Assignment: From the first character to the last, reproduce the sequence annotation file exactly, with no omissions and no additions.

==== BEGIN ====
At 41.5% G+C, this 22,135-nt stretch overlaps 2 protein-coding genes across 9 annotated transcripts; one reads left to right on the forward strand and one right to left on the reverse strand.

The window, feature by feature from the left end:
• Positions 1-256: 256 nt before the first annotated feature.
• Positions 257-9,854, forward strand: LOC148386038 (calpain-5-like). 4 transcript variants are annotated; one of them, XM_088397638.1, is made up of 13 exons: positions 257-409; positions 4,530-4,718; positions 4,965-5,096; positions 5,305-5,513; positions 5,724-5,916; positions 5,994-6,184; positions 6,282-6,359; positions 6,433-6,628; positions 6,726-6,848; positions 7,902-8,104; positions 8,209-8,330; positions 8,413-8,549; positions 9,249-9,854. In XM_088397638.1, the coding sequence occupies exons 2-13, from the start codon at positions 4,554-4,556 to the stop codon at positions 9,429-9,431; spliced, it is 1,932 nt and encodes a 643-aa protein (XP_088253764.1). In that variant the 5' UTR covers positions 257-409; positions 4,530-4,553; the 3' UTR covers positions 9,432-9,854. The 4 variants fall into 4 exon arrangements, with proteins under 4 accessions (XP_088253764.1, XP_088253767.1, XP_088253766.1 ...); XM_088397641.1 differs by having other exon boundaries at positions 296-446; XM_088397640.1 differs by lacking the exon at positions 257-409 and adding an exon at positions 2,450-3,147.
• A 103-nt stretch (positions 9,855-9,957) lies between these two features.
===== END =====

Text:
At 41.5% G+C, this 22,135-nt stretch overlaps 2 protein-coding genes across 9 annotated transcripts; one reads left to right on the forward strand and one right to left on the reverse strand.

The window, feature by feature from the left end:
• Positions 1-256: 256 nt before the first annotated feature.
• Positions 257-9,854, forward strand: LOC148386038 (calpain-5-like). 4 transcript variants are annotated; one of them, XM_088397638.1, is made up of 13 exons: positions 257-409; positions 4,530-4,718; positions 4,965-5,096; positions 5,305-5,513; positions 5,724-5,916; positions 5,994-6,184; positions 6,282-6,359; positions 6,433-6,628; positions 6,726-6,848; positions 7,902-8,104; positions 8,209-8,330; positions 8,413-8,549; positions 9,249-9,854. In XM_088397638.1, the coding sequence occupies exons 2-13, from the start codon at positions 4,554-4,556 to the stop codon at positions 9,429-9,431; spliced, it is 1,932 nt and encodes a 643-aa protein (XP_088253764.1). In that variant the 5' UTR covers positions 257-409; positions 4,530-4,553; the 3' UTR covers positions 9,432-9,854. The 4 variants fall into 4 exon arrangements, with proteins under 4 accessions (XP_088253764.1, XP_088253767.1, XP_088253766.1 ...); XM_088397641.1 differs by having other exon boundaries at positions 296-446; XM_088397640.1 differs by lacking the exon at positions 257-409 and adding an exon at positions 2,450-3,147.
• A 103-nt stretch (positions 9,855-9,957) lies between these two features.